We buy a lot of this when in France. It is one of Frenchie's favs. We simply spread it over toasted baguette. On a side note: there is nothing better than frying your potatoes in duck fat! Per Wikepedia, Duck confit (French: confit de canard French pronunciation: ​[kɔ̃.fi d(ə) ka.naʁ]) is a French dish made with the leg of the duck. While it is made across France, it is seen as a speciality of Gascony. The confit is prepared in a centuries-old process of preservation that consists of salt curing a piece of meat (generally goose, duck, or pork) and then cooking it in its own fat. To prepare a confit, the meat is rubbed with salt, garlic, and sometimes herbs such as thyme, then covered and refrigerated for up to 36 hours. Salt-curing the meat acts as a preservative. Prior to cooking, the spices are rinsed from the meat, which is then patted dry. The meat is placed in a cooking dish deep enough to contain the meat and the rendered fat, and placed in an oven at a low temperature (76 – 135 degrees Celsius/170 – 275 Fahrenheit).[1][2] The meat is slowly poached at least until cooked, or until meltingly tender, generally four to ten hours. The meat and fat are then removed from the oven and left to cool. When cool, the meat can be transferred to a canning jar or other container and completely submerged in the fat. A sealed jar of duck confit may be kept in the refrigerator for up to six months, or several weeks if kept in a reusable plastic container. To maximise preservation if canning, the fat should top the meat by at least one inch. The cooking fat acts as both a seal and preservative and results in a very rich taste. Skipping the salt curing stage greatly reduces the shelf life of the confit. Confit is also sold in cans, which can be kept for several years. The flavourful fat from the confit may also be used in many other ways, as a frying medium for sautéed vegetables (e.g., green beans and garlic, wild or cultivated mushrooms), savory toasts, scrambled eggs or omelettes, and as an addition to shortcrust pastry for tarts and quiches. A classic recipe is to fry or grill the legs in a bit of the fat until they are well-browned and crisp, and use more of the fat to roast some potatoes and garlic as an accompaniment. The potatoes roasted in duck fat to accompany the crisped-up confit is called pommes de terre à la sarladaise. Another accompaniment is red cabbage slow-braised with apples and red wine. Duck confit is also a traditional ingredient in many versions of cassoulet.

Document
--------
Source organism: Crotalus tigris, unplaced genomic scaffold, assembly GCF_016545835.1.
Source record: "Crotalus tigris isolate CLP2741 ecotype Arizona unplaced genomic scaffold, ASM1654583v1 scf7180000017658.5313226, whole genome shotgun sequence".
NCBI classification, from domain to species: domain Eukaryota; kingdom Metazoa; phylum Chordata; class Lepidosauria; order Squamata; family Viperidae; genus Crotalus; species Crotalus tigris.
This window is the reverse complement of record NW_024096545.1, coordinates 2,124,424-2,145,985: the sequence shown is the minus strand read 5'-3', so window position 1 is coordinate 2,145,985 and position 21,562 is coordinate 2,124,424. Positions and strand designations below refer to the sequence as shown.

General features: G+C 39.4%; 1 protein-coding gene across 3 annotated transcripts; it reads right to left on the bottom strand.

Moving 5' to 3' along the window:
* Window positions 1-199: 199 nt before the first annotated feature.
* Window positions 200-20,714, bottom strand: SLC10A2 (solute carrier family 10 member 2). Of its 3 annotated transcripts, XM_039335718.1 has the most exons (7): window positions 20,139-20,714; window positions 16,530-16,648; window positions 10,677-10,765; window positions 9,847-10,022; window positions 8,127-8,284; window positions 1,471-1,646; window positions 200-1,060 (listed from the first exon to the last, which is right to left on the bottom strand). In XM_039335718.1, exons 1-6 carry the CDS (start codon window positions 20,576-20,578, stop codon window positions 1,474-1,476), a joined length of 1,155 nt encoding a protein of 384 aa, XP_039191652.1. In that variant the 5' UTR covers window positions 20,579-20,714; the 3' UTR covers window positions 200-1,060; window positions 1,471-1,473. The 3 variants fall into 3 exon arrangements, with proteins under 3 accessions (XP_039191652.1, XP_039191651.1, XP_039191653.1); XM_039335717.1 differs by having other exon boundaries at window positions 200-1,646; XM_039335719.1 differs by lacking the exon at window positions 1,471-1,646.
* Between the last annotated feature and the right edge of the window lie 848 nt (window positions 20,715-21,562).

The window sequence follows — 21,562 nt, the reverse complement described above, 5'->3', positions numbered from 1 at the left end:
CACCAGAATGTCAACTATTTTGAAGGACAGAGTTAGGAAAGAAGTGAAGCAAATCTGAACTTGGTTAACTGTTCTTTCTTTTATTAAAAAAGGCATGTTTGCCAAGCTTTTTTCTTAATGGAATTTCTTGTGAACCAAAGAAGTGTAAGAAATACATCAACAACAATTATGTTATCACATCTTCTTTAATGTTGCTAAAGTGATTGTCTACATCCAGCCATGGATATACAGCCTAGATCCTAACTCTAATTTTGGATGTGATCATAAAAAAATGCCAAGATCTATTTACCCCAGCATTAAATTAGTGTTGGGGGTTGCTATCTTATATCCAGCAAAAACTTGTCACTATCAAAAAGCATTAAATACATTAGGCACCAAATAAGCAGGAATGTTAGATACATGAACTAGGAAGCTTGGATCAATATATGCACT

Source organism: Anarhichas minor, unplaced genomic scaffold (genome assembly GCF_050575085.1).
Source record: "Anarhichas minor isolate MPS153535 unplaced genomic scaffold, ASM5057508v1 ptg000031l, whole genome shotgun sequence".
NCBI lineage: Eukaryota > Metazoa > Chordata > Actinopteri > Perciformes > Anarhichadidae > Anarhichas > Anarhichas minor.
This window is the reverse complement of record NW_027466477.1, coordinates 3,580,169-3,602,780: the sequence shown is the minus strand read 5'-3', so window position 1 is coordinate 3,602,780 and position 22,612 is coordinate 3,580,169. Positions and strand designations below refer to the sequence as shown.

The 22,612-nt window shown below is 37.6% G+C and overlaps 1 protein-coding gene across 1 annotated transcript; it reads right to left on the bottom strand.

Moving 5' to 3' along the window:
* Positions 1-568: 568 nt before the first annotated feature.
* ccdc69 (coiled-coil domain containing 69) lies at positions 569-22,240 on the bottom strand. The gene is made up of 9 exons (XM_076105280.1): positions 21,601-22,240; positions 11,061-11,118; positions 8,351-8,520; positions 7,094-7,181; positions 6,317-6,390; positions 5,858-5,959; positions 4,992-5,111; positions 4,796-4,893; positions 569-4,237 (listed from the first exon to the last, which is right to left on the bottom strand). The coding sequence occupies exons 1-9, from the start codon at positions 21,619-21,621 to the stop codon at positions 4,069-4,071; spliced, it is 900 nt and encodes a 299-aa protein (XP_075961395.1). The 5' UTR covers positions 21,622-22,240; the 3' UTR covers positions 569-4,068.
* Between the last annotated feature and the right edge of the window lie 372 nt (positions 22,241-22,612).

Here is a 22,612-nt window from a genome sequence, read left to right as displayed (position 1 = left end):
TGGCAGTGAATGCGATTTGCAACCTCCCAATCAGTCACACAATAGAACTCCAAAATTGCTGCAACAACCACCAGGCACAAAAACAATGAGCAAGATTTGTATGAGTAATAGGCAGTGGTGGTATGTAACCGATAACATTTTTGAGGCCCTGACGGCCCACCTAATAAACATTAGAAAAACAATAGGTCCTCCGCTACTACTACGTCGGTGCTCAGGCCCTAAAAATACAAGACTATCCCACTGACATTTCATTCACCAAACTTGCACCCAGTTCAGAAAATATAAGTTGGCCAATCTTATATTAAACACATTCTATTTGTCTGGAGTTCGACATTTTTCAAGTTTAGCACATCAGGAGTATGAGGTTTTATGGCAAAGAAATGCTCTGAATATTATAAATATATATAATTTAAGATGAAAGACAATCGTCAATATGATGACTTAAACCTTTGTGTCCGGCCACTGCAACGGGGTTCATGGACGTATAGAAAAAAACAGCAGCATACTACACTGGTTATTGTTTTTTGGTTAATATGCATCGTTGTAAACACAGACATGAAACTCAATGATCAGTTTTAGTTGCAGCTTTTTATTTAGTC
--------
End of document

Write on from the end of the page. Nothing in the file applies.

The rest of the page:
Tuesday, March 1, 2011

Life is Good

I really want to keep up my blog but spend so much time studying. As some of you know, I was laid off of a 20 year job in June and have been in school reinventing myself. I love it and look at this whole experience as an opportunity!

I just landed a part-time temporary job at a large law firm downtown. I'm so excited to be actually working in the new field. I'm staying strong and determined...Life is good!

I hope you are all doing well. Miss you!



Thursday, January 13, 2011

Le Gite

Gite: n. A simple, usually inexpensive rural vacation retreat especially in France

We stayed in this lovely 3 bedroom gite on our last trip to France. The owners converted an old farmhouse and made 3 rentals out of it. It was beautifully located on an organic farm on the outskirts of Pelissane (Provence, France).

Jean Louis was able to ride his bike every morning to the local boulangerie for his daily pain au chocolat. It was close enough to also ride bikes to his parents home.

Notice the old fountain on the patio. Can't wait to go back!

Friday, October 15, 2010

French Tarragon

French tarragon deserves a place in every cook's garden. I was thrilled to find a beautiful healthy starter plant at the Farmers Market in La Jolla. The sweet girl selling it said they are really hard to start and the secret to growing them was to add coffee grounds to the soil.

My research shows that it likes full sun and dry soil. It's perfect for a container garden due to it's need for a drier root system.

It pairs well with fish, egg and chicken dishes. I love it in soups!

Thursday, October 14, 2010

Pass the Pastis

Frenchie and his Father having a "pastaga" in Provence. Pastis is what the french have as an imperitif. For an intersting article click here.